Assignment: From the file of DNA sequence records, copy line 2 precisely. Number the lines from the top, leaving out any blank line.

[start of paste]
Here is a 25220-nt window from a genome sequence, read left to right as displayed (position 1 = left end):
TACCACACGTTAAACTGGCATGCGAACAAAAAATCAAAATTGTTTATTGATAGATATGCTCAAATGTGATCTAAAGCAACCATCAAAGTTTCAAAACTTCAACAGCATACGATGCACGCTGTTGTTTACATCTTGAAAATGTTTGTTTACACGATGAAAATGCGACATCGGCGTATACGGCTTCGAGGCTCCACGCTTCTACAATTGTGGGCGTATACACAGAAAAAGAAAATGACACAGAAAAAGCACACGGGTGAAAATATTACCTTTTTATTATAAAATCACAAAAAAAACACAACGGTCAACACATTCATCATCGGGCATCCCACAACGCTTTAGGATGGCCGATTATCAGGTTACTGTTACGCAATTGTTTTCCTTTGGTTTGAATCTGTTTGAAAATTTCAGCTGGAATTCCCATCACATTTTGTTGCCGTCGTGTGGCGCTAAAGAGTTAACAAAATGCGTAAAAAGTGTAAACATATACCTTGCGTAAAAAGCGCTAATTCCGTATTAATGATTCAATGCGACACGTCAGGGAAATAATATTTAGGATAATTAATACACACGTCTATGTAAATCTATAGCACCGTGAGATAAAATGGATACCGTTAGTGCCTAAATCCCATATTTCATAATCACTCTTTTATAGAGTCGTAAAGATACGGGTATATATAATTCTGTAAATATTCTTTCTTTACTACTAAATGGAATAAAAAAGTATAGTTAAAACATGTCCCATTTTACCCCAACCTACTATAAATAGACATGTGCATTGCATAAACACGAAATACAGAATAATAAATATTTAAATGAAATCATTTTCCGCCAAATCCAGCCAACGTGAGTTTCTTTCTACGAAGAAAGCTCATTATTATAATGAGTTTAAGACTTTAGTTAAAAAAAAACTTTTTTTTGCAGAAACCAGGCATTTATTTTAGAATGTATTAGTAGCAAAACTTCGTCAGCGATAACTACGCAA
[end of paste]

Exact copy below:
TACCACACGTTAAACTGGCATGCGAACAAAAAATCAAAATTGTTTATTGATAGATATGCTCAAATGTGATCTAAAGCAACCATCAAAGTTTCAAAACTTCAACAGCATACGATGCACGCTGTTGTTTACATCTTGAAAATGTTTGTTTACACGATGAAAATGCGACATCGGCGTATACGGCTTCGAGGCTCCACGCTTCTACAATTGTGGGCGTATACACAGAAAAAGAAAATGACACAGAAAAAGCACACGGGTGAAAATATTACCTTTTTATTATAAAATCACAAAAAAAACACAACGGTCAACACATTCATCATCGGGCATCCCACAACGCTTTAGGATGGCCGATTATCAGGTTACTGTTACGCAATTGTTTTCCTTTGGTTTGAATCTGTTTGAAAATTTCAGCTGGAATTCCCATCACATTTTGTTGCCGTCGTGTGGCGCTAAAGAGTTAACAAAATGCGTAAAAAGTGTAAACATATACCTTGCGTAAAAAGCGCTAATTCCGTATTAATGATTCAATGCGACACGTCAGGGAAATAATATTTAGGATAATTAATACACACGTCTATGTAAATCTATAGCACCGTGAGATAAAATGGATACCGTTAGTGCCTAAATCCCATATTTCATAATCACTCTTTTATAGAGTCGTAAAGATACGGGTATATATAATTCTGTAAATATTCTTTCTTTACTACTAAATGGAATAAAAAAGTATAGTTAAAACATGTCCCATTTTACCCCAACCTACTATAAATAGACATGTGCATTGCATAAACACGAAATACAGAATAATAAATATTTAAATGAAATCATTTTCCGCCAAATCCAGCCAACGTGAGTTTCTTTCTACGAAGAAAGCTCATTATTATAATGAGTTTAAGACTTTAGTTAAAAAAAAACTTTTTTTTGCAGAAACCAGGCATTTATTTTAGAATGTATTAGTAGCAAAACTTCGTCAGCGATAACTACGCAA